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Clinical Trial End Points in Severe COVID-19

      Since the first outbreak in Wuhan, China, in late December 2019, the coronavirus disease 2019 (COVID-19) pandemic caused by severe acute respiratory syndrome coronavirus 2 has already caused 230,000 deaths. Although most of the patients are asymptomatic or have minimal symptoms, patients with severe COVID-19 often require hospitalization.
      • Guan W.J.
      • Ni Z.Y.
      • Hu Y.
      • et al.
      China Medical Treatment Expert Group for Covid-19. Clinical characteristics of coronavirus disease 2019 in China.
      Mortality in patients admitted to intensive care units or those requiring mechanical ventilation is as high as 25%.
      • Richardson S.
      • Hirsch J.S.
      • Narasimhan M.
      • et al.
      Presenting characteristics, comorbidities, and outcomes among 5700 patients hospitalized with COVID-19 in the New York City area.
      ,
      • Grasselli G.
      • Zangrillo A.
      • Zanella A.
      • et al.
      Baseline characteristics and outcomes of 1591 patients infected with SARS-CoV-2 admitted to ICUs of the Lombardy region.
      There is an urgent need to develop effective therapy for severe COVID-19 that improves mortality. However, clinical trials of agents tested for severe COVID-19 may not necessarily test for mortality outcomes as the primary end point, as was highlighted in the press release of the recent remdesivir trial. Because drugs improving mortality in severe COVID-19 is the most important end point to achieve from both clinical and public policy standpoints, we evaluated the type of primary end points currently being assessed in randomized controlled trials (RCTs) in severe COVID-19.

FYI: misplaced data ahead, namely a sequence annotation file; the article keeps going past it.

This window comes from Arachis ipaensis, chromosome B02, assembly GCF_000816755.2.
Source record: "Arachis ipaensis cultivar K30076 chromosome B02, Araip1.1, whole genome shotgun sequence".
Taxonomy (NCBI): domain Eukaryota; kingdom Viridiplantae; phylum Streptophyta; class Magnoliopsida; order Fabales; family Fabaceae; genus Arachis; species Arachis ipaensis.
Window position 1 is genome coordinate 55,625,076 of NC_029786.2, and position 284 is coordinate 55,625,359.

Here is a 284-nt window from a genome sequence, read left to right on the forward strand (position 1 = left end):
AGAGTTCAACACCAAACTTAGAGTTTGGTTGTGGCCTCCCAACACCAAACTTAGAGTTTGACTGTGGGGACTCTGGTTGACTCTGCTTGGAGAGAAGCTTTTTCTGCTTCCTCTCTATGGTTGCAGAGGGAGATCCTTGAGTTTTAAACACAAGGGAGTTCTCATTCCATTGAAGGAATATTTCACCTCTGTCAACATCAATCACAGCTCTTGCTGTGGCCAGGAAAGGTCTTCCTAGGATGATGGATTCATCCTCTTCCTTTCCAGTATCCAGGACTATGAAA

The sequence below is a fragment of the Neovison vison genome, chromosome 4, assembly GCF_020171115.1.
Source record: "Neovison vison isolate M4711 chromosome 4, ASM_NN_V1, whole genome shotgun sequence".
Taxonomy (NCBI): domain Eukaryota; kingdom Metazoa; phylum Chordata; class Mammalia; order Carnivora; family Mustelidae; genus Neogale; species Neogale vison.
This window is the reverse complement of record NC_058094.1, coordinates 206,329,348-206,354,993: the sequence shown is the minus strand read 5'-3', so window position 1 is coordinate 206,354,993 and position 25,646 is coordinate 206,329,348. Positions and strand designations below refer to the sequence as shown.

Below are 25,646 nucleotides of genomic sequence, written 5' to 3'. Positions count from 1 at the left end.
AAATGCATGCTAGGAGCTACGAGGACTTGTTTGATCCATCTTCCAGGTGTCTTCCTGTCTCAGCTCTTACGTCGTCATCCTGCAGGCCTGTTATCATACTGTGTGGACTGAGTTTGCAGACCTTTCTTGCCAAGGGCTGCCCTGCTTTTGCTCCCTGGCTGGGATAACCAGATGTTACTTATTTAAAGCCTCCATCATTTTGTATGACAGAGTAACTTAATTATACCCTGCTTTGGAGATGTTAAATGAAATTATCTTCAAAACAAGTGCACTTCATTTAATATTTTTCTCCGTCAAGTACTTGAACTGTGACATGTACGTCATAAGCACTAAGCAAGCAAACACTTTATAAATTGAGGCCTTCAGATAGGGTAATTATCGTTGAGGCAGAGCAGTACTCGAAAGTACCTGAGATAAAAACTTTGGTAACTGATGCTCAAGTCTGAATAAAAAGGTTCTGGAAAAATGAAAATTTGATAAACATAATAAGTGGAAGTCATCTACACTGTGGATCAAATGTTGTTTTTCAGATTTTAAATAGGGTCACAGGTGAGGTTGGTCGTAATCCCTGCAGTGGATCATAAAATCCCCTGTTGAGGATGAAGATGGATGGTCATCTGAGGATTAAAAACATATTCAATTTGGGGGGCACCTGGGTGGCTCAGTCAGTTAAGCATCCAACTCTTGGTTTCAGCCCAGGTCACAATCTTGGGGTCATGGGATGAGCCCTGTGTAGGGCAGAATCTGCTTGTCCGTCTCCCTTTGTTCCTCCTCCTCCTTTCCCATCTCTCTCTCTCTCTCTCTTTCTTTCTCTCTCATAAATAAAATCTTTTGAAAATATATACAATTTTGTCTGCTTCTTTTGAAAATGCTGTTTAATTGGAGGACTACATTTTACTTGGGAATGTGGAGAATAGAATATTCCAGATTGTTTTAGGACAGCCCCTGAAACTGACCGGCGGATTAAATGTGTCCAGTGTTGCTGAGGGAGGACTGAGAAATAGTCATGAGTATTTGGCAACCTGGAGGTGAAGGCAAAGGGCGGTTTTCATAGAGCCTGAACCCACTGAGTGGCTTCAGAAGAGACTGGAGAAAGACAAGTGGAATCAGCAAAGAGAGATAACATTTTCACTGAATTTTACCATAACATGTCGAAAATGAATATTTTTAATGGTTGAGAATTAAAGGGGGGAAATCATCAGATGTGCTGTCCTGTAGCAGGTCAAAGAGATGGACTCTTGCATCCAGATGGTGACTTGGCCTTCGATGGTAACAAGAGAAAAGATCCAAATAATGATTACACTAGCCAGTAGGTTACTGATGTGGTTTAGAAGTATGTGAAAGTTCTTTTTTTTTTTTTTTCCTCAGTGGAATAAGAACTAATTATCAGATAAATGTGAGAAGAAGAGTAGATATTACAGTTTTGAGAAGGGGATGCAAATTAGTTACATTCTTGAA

Methods

      We searched www.clinicaltrials.gov to identify clinical trials for “severe COVID-19” as of April 30, 2020. We included only phase III and interventional trials. We excluded prophylaxis, prevention, and treatment trials with no mention of “severe COVID-19” in the title. We then extracted information on the primary end point of each eligible study. Two authors (A.D. and A.K.) independently performed the data extraction and analysis.

      Results

      Of the 50 trials identified initially, 19 trials (with 17 study drugs) satisfied our inclusion and exclusion criteria and were included in the final analysis. Of these 19 trials, 16 (84.2%) were randomized studies, and 13 of these 16 trials (81.2%) were placebo-controlled trials. The most common study drugs in the intervention arm were hydroxychloroquine alone (5 of 19 [26.3%]), followed by remdesivir and methylprednisolone (2 of 19 [10.5%]) (Table).
      TableStudy Drugs in Various Intervention Arms in Trials for Severe Coronavirus Disease 2019
      Study drugNo. of trials
      Hydroxychloroquine5
      Methylprednisolone2
      Remdesivir2
      Tocilizumab1
      Hydroxychloroquine + azithromycin1
      Azithromycin alone1
      Yinhu Qingwen Granula1
      IFX-11
      Ravulizumab1
      Dexamethasone1
      Traditional Chinese medicine1
      Pyridostigmine1
      Bevacizumab1
      Intravenous immunoglobulin1
      Tradipitant1
      Convalescent plasma1